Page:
The Fraud Examiner

Lessons from a Former Goldman Sachs Executive
 

April 2012 

By Peter Goldmann, CFE 

 

Greg Smith, the former Goldman Sachs (GS) executive who hammered his former employer in The New York Times in mid-March, inadvertently did a great service to senior management everywhere. As a refresher, you’ll recall that Smith berated GS for its “toxic” environment of putting itself before its clients, some of whom GS managing directors referred to as “muppets” (British slang for “idiots,” according to numerous Internet writers).


Interestingly, in his Times article, Smith admitted to knowing of no actual illegal activity at GS. But his choice of words suggested that much of what he saw could be interpreted as being outside the law.


Illegal or not, the destructive business conduct and culture at GS is what counts the most. It is a perfect example of how not to establish “tone at the top.” Even if no crimes were committed by its traders and other sales executives in the fast and furious “sell or die” days of the pre-2008 years, the atmosphere to justify doing so certainly was ripe.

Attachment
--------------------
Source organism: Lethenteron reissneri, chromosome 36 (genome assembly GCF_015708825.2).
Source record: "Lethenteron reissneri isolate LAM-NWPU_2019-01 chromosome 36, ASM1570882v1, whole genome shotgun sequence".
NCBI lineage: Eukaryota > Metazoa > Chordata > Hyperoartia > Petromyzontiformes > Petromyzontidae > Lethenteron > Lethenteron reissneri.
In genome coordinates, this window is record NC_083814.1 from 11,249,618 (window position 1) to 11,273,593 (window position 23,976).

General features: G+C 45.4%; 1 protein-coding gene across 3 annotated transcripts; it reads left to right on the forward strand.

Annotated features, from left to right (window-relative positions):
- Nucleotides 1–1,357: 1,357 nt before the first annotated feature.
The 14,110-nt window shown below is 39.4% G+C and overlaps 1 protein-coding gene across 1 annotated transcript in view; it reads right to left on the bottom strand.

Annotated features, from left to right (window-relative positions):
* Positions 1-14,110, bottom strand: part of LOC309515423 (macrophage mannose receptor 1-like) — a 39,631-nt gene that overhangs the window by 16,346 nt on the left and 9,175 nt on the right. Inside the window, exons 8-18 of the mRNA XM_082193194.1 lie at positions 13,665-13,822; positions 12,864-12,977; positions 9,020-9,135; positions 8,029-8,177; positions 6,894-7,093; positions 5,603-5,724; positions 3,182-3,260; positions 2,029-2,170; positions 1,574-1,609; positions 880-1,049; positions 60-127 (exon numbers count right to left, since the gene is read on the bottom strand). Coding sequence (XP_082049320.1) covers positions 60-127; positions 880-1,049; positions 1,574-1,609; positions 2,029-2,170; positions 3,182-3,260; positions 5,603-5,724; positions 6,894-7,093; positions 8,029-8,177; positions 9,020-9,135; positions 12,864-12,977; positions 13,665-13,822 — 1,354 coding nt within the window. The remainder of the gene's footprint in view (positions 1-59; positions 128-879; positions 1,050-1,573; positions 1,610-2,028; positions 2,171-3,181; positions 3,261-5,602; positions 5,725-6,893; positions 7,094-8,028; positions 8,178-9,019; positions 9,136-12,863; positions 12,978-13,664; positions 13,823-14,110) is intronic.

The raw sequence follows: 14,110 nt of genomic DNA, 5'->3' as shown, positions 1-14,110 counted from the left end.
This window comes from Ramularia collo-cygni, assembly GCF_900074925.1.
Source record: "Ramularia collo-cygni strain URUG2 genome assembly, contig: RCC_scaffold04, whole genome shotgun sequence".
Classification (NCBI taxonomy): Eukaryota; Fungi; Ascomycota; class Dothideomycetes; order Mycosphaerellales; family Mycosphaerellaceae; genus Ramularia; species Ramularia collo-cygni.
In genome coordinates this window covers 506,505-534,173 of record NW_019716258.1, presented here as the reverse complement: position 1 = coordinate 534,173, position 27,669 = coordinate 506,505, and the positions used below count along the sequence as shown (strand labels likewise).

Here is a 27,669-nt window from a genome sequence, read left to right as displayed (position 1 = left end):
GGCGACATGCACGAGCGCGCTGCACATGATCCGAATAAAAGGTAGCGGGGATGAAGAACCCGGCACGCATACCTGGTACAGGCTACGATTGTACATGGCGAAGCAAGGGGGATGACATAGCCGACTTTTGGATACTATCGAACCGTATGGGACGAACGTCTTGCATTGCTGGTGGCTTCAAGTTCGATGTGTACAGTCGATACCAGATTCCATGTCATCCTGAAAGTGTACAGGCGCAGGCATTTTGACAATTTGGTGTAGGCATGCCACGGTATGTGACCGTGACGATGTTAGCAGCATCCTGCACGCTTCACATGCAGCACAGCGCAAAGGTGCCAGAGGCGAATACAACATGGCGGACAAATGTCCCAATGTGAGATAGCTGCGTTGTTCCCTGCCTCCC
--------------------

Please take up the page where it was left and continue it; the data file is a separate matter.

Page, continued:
And for those who doubt that Greg Smith is a responsible, ethical professional, it should be noted that he is by no means the only Wall Streeter to have come out recently with what ethics professionals deem to be the truth about today’s financial profession.


For example, an anonymous Internet commenter about Smith’s Times letter wrote “In 2008, I worked for JPMorgan Chase, albeit at a lower level than Mr. Smith. I spent a year trying to tell managers that there were all kinds of abuses going on with respect to disclosures about mortgages and home equity loans. All paid me nothing more than lip service. They couldn't have cared less about the client; it was all about their bottom line. Then the housing market crashed. Surprise. I wrote a letter to [CEO] Jamie Dimon, expressing my concerns. I got a call from one of his flacks in personnel. And instead of saying we'll look into this and fix it, her question was "Well, what do you want?" -- corporate speak for ‘What do we have to do to shut you up?’”



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